A major strength of this study is the addition of ‘real-time’ knowledge about the experiences of maternity, neonatal, and bereavement care services in the UK during the COVID-19 global pandemic. This analysis provides the first insight into the implications of service reconfiguration for bereaved parents, and presents opportunities for shared learning for future health crises. It will be important for future research – as we attempt to understand the impact of the pandemic in different countries – to understand these differences agree on minimum care standards and levels of support in times of global health crises. One limitation was that only preliminary, descriptive, UK interview data could be presented, which may stilt the generalisability of our findings. However, the ongoing PUDDLES Global Collaboration will address this as more data become available from the other countries, with more in-depth analyses to follow. We would further add the lack of presentation of demographic data poses a limitation in the context of this study, and subsequent research should perhaps strive to find a workaround which would enable the presentation of demographic data, whilst ensuring absolute confidentiality and anonymity for participants who have the potential to be identified due to the nature of their relatively rare bereavement experiences. Ongoing research will benefit from increasing the number of interviews with parents who are bereaved through late miscarriage and neonatal death, and attempt to compare psychological responses between types of bereavement across the countries involved in PUDDLES. Future research should look in-detail at cross-cultural comparisons of bereavement and care through the COVID-19 pandemic, and potentially include perspectives from family members other than parents, and healthcare professionals to give a fuller picture of effects of service reconfiguration on pregnancy loss and perinatal death during the pandemic.


The COVID-19 pandemic has created a second, uncontrollable rupture in bereaved parents’ lifecourses where they have had to navigate pregnancy loss or the death of their baby, whilst also navigating a global pandemic. We know from previous work that some pregnancy losses and perinatal deaths can be prevented with adequate care. However, during this pandemic, there has been a notable reduction of face-to-face care, with an increased reliance on virtual care, or the total removal of maternity care altogether [5, 6, 23], which could contribute to the rise in perinatal mortality [25]. Our findings, whilst preliminary, are important to document now, to help inform care and service provision as the pandemic continues and to recognise the impact of the removal of some aspects of maternity, neonatal, and/or bereavement care services. Our findings suggest blanket-changes to policies affecting maternity, neonatal, and bereavement care are not well-received and when a baby is thought to have or has indeed died, the presence of partners should be deemed essential to good quality care. Work should also be done by healthcare professionals to ensure care does not appear impersonal, which extends past clinical care to the provision of face-to-face post-mortem meetings, where it is safe to do so. Limiting birth partners to a woman’s partner and visitors to neonatal units was found to be acceptable in this study, as long as updates were documented for parents to pass on accurate information, however, this may not always be found to be acceptable, depending on the circumstances of the family. Likewise, limiting funeral attendees was permissible, as long as loved ones could spend time with the baby after birth. The COVID-19 pandemic has led to unprecedented levels of untimely death in the general population, however even after the pandemic subsides, some parents will continue to experience the premature death of their babies. With the information found through this collaboration and our analysis, we have evidenced ways to better support bereaved parents through care and grief.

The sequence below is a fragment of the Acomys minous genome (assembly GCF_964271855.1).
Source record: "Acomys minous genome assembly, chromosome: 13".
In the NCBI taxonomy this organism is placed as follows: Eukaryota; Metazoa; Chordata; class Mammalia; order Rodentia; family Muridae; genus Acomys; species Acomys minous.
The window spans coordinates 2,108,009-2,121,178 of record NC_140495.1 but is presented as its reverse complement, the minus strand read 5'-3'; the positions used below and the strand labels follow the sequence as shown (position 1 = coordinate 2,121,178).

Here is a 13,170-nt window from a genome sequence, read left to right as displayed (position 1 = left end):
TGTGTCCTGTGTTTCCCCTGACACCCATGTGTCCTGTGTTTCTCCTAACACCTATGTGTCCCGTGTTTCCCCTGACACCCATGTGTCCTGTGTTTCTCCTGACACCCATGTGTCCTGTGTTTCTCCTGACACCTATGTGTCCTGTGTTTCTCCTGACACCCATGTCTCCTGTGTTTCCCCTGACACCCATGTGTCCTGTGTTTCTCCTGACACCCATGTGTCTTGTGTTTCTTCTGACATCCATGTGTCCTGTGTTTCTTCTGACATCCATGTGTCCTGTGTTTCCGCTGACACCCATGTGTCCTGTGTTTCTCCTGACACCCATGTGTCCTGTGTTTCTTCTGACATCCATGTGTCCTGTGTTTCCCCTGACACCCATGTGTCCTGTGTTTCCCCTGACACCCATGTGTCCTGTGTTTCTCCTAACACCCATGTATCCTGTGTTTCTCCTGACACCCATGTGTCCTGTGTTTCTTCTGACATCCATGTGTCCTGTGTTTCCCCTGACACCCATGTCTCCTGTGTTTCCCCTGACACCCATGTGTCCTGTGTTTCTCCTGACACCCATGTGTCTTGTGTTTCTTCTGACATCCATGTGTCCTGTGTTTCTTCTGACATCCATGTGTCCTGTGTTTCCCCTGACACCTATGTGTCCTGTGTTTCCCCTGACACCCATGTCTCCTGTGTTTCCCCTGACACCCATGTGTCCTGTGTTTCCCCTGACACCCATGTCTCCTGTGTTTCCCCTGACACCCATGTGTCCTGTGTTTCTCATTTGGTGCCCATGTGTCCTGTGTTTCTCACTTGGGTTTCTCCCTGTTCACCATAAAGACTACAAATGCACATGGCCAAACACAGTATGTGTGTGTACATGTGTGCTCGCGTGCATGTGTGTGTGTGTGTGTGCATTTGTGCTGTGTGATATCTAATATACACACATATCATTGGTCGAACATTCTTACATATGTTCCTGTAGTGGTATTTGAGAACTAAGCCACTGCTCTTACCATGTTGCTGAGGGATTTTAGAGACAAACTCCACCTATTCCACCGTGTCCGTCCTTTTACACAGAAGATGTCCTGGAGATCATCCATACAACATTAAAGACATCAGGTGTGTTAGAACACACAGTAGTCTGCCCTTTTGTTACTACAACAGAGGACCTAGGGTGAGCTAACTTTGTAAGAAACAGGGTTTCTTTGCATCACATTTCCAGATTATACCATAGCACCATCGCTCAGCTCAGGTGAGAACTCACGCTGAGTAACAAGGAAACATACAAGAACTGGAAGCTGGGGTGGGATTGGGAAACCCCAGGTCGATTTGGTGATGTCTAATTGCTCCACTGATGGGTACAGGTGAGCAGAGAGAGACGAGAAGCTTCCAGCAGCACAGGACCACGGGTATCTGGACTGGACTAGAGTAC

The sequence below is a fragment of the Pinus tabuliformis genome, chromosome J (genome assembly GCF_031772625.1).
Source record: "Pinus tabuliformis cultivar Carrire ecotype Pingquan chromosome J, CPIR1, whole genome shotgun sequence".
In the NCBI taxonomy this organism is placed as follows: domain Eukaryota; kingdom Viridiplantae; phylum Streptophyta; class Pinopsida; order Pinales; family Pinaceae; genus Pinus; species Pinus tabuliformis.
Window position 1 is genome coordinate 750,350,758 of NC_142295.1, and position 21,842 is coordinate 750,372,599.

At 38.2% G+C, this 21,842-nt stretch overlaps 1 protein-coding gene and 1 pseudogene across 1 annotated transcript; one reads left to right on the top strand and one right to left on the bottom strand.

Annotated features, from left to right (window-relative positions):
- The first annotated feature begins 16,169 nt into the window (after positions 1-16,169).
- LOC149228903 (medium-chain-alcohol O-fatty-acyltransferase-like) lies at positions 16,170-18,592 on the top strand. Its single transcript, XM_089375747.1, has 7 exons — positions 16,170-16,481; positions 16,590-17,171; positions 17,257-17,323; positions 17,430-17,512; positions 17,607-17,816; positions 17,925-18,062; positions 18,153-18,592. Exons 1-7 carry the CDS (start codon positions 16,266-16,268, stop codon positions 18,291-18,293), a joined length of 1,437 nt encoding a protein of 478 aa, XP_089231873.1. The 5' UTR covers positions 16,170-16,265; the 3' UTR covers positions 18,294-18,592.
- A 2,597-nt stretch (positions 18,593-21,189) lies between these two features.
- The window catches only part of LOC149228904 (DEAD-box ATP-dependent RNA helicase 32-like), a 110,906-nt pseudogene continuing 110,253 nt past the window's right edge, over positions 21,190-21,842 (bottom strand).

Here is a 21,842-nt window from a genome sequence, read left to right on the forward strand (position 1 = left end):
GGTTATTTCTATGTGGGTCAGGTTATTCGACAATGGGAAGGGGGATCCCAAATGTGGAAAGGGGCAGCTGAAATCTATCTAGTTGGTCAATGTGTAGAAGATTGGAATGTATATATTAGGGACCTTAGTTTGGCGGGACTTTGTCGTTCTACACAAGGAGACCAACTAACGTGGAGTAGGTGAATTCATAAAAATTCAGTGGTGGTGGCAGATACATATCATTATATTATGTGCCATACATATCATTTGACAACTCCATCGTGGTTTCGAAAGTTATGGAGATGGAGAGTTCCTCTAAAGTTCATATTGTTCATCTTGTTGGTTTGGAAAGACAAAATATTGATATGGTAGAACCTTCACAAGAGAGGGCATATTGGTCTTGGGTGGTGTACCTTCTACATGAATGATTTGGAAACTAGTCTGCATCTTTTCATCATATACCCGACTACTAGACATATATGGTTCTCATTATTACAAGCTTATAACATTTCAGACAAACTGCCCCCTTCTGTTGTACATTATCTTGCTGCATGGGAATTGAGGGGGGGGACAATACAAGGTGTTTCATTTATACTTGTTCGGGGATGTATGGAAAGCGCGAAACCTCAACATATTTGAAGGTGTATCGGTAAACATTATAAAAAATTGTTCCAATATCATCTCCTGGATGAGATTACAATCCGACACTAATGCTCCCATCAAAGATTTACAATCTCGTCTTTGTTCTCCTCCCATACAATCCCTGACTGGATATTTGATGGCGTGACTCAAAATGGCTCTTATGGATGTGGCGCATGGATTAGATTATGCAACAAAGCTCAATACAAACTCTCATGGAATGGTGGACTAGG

Availability of data and materials

The datasets generated and/or analysed during this study are not publicly available due to the sensitive nature of the interviews, but a de-identified dataset may be available from the corresponding author upon reasonable request.



COntinuing care in COVID-19 Outbreak: a global survey of New, expectant and bereaved parent experiences


The experiences of Parents who sUffer pregnancy loss and whose babies die During the panDemic: A quaLitative study of latE-term miscarriage, Stillbirth, and neonatal death


Patient and Public Involvement and Engagement


Stillbirth and Neonatal Death Society


Severe Acute Respiratory Syndrome Coronavirus 2 (a.k.a. COVID-19)

Stillbirth CRE:

The Centre of Research Excellence in Stillbirth, Australia


United Kingdom


World Health Organization


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The authors would like to acknowledge the support of The COCOON Global Collaboration Steering Committee. We would also like to acknowledge the support of the wider PUDDLES Study local teams: Lizzie D’Angelo (Tommy’s Charity, UK), Janet Scott & Mehali Patel (Sands Charity, UK), Philippa Davie (King’s College London, UK), Tosin Popoola (Te Herenga Waka Victoria University of Wellington, New Zealand), Laura Mosconi & Roberto Bonaiuti (CiaoLapo Foundation for Perinatal Health Research, Italy), and Rupesh Gautam (The University of Queensland, Australia).

The PUDDLES Global Collaboration includes (alphabetised by country):

Siobhan A. Loughnan – The University of Queensland, Australia

Frances M. Boyle – The University of Queensland, Australia